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Arizona’s Cultural Resource Review Process Is a Challenge for Public Land Industries

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by Fred Breedlove

Most businesses that work in a natural resource industry in Arizona are familiar with the requirements of the National Historic Preservation Act of 1966 (“NHPA”), and Arizona’s State Historic Preservation Act (“SHPA”).  There are two reasons for that.  First, the responsibility of landowners to protect cultural or archaeological resources applies on both Federal land and State lands, which comprise the vast majority of lands that natural resource industries utilize in Arizona.  Second, no matter where you go in Arizona, or the southwestern United States for that matter, you are likely to encounter cultural resources.

For those who work in the cattle or mining industries, this means that for any project that disturbs Federal or State land – e.g., building a fence to keep cattle out of a streambed, installing a well to provide water for cattle and wildlife, or physically removing invasive species to restore native grasslands – you are required to assess the impacts of your project on cultural resources and actively mitigate against and/or preserve those resources.  In most cases, this requires hiring a cultural resources consultant or reliance on a government agency to do the work.  Some projects, depending on their proximity to cultural resources, will only require a “Class 1” survey that may potentially be completed primarily through research.  Other projects may require a “Class 2” (field reconnaissance) or “Class III” (intensive field study).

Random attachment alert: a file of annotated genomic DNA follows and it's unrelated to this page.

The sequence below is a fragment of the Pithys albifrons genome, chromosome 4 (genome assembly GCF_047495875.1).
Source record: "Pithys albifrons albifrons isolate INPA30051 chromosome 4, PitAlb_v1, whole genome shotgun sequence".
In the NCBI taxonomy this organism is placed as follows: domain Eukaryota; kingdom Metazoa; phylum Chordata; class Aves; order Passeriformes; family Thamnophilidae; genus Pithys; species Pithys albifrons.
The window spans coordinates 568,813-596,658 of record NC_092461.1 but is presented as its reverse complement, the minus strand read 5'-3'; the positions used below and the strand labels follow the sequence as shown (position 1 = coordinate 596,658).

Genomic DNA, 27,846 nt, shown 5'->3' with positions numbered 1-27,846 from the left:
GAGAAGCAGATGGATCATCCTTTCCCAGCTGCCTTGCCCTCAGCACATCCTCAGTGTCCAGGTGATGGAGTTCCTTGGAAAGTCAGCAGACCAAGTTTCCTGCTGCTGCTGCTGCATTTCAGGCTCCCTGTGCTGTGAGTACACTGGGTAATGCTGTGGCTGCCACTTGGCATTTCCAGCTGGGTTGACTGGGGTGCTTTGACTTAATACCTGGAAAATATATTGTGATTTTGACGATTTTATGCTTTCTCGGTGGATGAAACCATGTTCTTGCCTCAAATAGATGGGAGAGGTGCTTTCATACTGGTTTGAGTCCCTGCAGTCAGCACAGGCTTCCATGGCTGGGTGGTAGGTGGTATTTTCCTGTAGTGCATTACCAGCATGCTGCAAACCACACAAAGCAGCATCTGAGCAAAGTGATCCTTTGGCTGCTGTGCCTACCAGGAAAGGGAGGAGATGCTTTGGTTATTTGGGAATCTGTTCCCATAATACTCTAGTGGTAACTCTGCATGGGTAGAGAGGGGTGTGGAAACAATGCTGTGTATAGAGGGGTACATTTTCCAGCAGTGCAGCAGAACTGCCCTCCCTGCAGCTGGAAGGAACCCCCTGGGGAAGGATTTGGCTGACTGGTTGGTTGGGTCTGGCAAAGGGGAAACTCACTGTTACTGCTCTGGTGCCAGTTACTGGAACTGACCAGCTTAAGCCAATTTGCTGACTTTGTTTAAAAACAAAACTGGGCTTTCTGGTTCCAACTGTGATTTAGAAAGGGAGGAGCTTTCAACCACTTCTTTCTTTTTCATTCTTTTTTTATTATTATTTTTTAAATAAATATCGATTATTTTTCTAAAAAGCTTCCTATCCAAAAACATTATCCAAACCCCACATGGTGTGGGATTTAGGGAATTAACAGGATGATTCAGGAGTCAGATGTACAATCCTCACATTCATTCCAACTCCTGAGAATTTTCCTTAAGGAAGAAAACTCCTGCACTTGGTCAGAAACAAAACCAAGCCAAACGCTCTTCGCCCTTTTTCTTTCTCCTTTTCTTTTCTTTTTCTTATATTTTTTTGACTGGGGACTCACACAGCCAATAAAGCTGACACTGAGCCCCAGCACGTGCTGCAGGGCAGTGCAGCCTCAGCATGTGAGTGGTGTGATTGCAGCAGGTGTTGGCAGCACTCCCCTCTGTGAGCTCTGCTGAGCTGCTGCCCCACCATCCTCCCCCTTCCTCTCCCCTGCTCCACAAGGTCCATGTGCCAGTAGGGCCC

Unfortunately, the multi-layered regulatory system for protecting important cultural resources is so complex, uncertain, and expensive to navigate, that the ability of industry to effectively and economically utilize public lands can be a challenge.  For example, a project to remove pinon-juniper pine encroaching on native grasslands managed by the Bureau of Land Management (“BLM”) requires coordination and approval from BLM, may require hiring a cultural resources consultant, a survey of existing literature and documentation, field studies, development of a report, approval from the State Historic Preservation Office (“SHPO”), possible consultation with Tribal government(s), alteration of the project to avoid or mitigate against existing or discovered cultural resources (and subsequent re-review and approvals from all agencies), approval from the Arizona State Museum (“ASM”), and payment of fees to ASM for the curation of the report, data, and any artifacts that may have been recovered.  If just one of the three agencies disagree with the process used to mitigate or avoid any cultural resources at any point, the process resets and often must restart from square one.  It gets significantly more complicated when the project site includes both federal and State land where there may be inconsistent cultural resource compliance requirements across land ownership.

The difficulty of navigating the cultural resources requirements within a reasonable amount of time increases costs and may, in fact, prevent projects designed to protect or enhance the natural environment from being completed or even considered.  These issues may warrant a closer examination of how the NHPA and SHPA are implemented in Arizona, and more broadly across the southwestern United States where Native American cultural resources are so prevalent.  In the meantime, industries that utilize state and federal lands for their businesses should consider cultural resource compliance within their long-term strategies; failure to account for the time and costs associated with cultural resources review could have dire consequences.